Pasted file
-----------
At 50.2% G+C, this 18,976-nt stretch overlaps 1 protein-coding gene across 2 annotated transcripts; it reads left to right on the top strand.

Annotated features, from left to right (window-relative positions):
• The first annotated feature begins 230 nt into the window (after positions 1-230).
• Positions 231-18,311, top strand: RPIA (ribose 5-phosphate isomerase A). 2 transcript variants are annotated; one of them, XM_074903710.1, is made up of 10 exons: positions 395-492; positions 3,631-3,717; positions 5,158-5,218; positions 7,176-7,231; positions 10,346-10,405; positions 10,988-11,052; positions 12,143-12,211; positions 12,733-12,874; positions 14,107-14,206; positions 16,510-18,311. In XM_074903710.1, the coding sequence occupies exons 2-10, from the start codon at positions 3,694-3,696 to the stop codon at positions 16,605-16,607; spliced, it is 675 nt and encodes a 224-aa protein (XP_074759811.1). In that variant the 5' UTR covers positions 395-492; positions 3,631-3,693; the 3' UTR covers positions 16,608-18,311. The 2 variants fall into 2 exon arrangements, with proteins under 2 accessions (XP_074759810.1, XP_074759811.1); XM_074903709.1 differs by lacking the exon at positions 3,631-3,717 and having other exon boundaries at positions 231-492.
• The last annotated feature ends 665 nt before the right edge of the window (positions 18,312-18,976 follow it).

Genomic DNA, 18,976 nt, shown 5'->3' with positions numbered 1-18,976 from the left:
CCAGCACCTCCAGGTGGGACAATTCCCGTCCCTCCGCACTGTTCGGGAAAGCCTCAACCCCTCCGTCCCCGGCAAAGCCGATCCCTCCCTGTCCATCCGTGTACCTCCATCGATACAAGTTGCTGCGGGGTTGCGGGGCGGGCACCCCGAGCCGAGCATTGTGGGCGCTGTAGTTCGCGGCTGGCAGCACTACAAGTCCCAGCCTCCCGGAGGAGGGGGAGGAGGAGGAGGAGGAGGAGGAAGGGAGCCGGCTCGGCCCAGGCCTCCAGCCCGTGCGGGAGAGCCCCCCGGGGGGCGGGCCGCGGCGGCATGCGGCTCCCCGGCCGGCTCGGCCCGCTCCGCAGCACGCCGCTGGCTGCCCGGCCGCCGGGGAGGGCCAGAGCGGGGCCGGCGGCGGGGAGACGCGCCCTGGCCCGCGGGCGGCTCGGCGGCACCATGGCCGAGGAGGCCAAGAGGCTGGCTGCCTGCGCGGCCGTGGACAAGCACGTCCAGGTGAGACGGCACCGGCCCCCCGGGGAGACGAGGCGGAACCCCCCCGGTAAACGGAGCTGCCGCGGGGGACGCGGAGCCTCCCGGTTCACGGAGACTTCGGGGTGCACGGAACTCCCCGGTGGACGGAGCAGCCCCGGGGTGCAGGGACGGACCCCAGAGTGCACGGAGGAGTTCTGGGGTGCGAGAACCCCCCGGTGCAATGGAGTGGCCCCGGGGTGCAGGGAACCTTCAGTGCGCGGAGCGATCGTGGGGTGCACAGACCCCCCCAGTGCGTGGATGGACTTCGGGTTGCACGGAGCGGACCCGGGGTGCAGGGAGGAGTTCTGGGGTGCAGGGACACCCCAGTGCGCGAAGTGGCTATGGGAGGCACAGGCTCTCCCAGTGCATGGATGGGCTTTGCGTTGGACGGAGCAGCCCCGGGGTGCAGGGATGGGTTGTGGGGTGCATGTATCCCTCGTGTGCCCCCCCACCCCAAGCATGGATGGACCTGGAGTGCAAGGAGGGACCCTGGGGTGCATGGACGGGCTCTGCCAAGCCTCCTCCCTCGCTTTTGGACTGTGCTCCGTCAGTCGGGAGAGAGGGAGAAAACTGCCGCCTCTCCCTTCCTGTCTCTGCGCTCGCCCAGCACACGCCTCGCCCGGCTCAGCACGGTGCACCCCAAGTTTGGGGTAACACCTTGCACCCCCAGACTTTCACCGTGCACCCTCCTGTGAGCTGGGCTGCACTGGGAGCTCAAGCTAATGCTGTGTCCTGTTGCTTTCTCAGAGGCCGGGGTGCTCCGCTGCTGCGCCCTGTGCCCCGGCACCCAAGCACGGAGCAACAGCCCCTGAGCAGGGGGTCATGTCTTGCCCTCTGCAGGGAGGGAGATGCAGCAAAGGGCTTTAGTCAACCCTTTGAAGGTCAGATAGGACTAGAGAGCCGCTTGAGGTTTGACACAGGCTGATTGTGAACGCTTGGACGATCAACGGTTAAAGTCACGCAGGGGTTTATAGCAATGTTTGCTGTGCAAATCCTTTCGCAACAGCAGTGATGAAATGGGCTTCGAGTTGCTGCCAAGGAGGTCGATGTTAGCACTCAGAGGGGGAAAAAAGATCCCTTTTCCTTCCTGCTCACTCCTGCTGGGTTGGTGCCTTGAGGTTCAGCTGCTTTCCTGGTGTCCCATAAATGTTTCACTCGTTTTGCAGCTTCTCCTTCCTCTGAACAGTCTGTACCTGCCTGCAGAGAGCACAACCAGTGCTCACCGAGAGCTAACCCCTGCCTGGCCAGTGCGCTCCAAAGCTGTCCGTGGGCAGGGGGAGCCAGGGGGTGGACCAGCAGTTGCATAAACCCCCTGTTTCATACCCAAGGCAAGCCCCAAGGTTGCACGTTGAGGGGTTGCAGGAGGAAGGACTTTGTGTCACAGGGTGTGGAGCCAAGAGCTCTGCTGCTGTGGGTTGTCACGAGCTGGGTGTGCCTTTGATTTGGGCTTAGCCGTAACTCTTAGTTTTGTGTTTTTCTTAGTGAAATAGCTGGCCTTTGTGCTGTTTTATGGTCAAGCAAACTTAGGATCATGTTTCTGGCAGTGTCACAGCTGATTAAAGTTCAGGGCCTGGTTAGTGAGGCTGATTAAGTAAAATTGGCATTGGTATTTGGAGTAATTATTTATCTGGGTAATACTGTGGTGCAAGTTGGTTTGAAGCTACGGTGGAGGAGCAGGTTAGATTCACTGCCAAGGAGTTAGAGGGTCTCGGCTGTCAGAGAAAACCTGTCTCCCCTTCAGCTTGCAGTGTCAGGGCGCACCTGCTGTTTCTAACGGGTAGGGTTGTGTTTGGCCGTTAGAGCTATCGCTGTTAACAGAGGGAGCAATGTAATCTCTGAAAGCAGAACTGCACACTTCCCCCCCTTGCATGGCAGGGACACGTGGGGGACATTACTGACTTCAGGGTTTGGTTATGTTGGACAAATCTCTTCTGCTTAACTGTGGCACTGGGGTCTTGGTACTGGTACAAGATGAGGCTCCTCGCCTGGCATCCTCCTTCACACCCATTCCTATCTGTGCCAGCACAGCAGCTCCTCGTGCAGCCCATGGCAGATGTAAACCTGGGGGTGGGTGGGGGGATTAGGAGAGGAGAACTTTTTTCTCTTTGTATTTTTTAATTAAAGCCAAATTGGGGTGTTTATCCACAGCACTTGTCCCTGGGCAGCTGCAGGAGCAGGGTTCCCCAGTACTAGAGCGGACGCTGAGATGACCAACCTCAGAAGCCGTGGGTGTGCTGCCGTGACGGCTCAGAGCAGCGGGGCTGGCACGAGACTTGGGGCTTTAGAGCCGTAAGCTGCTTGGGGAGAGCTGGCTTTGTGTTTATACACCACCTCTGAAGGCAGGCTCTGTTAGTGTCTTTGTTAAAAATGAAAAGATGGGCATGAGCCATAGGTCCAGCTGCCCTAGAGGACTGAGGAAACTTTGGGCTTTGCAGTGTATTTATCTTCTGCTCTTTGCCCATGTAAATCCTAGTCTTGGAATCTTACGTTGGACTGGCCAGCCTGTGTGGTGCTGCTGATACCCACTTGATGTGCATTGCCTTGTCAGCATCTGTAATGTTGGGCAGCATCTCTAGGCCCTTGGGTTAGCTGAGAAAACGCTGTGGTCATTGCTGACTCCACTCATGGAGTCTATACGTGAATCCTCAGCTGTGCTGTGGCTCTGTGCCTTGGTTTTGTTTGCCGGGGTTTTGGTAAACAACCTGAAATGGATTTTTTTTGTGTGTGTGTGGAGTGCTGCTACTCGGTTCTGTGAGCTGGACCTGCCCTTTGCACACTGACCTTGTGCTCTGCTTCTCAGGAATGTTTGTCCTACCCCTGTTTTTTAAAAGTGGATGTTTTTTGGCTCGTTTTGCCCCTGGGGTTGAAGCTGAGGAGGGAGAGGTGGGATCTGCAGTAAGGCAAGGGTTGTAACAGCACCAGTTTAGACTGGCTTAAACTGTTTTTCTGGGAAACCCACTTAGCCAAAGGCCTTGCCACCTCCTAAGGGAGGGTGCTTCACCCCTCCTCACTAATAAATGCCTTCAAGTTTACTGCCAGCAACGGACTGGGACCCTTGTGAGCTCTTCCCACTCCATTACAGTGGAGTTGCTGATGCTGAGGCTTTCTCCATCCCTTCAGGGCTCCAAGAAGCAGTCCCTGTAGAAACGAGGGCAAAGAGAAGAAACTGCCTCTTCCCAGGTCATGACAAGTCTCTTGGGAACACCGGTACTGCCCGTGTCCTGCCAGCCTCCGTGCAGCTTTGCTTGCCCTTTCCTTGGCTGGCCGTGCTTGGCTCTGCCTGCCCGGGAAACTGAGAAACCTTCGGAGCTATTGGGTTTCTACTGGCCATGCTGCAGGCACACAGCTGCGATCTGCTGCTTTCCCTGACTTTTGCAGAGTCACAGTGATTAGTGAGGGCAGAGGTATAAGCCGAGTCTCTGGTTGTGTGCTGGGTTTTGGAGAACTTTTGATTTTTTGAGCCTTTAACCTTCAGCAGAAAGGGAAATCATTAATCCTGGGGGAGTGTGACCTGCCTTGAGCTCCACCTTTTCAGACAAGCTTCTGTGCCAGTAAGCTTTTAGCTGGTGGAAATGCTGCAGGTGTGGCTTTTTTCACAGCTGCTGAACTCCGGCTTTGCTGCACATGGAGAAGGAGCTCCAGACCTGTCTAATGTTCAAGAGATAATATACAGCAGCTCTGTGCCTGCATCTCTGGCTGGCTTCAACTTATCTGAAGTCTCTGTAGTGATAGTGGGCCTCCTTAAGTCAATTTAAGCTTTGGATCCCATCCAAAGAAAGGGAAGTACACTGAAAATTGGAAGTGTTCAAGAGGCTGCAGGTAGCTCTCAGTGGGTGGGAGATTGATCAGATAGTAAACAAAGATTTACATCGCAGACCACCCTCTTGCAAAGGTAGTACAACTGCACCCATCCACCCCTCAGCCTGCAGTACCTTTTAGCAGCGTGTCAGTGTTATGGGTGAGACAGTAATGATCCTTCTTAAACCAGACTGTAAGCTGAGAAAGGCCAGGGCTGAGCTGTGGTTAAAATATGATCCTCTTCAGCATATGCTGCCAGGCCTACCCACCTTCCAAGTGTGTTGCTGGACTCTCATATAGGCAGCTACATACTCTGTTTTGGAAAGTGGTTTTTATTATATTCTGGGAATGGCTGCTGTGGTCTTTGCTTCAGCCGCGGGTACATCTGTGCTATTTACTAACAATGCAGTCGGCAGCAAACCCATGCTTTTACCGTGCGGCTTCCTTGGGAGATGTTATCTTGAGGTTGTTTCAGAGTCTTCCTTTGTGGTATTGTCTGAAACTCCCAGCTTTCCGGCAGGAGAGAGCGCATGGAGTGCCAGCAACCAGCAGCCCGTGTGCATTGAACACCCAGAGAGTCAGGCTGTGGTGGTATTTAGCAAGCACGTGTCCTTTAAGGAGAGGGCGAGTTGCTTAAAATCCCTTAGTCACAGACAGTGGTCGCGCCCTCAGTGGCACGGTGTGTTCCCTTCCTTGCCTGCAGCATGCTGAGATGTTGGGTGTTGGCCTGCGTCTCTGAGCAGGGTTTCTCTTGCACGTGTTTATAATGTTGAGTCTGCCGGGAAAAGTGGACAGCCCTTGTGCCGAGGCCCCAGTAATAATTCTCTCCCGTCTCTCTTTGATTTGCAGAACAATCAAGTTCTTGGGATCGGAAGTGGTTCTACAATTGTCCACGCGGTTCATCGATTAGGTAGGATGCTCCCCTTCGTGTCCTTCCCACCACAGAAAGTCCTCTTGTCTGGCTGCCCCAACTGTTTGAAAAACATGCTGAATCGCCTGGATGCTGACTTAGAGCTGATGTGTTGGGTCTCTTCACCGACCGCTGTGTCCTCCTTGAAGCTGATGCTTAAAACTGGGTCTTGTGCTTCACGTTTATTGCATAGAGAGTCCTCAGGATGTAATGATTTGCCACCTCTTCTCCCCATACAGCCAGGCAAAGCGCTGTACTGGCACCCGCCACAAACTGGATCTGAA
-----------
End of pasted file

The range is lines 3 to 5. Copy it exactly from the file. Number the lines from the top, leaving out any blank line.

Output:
• The first annotated feature begins 230 nt into the window (after positions 1-230).
• Positions 231-18,311, top strand: RPIA (ribose 5-phosphate isomerase A). 2 transcript variants are annotated; one of them, XM_074903710.1, is made up of 10 exons: positions 395-492; positions 3,631-3,717; positions 5,158-5,218; positions 7,176-7,231; positions 10,346-10,405; positions 10,988-11,052; positions 12,143-12,211; positions 12,733-12,874; positions 14,107-14,206; positions 16,510-18,311. In XM_074903710.1, the coding sequence occupies exons 2-10, from the start codon at positions 3,694-3,696 to the stop codon at positions 16,605-16,607; spliced, it is 675 nt and encodes a 224-aa protein (XP_074759811.1). In that variant the 5' UTR covers positions 395-492; positions 3,631-3,693; the 3' UTR covers positions 16,608-18,311. The 2 variants fall into 2 exon arrangements, with proteins under 2 accessions (XP_074759810.1, XP_074759811.1); XM_074903709.1 differs by lacking the exon at positions 3,631-3,717 and having other exon boundaries at positions 231-492.
• The last annotated feature ends 665 nt before the right edge of the window (positions 18,312-18,976 follow it).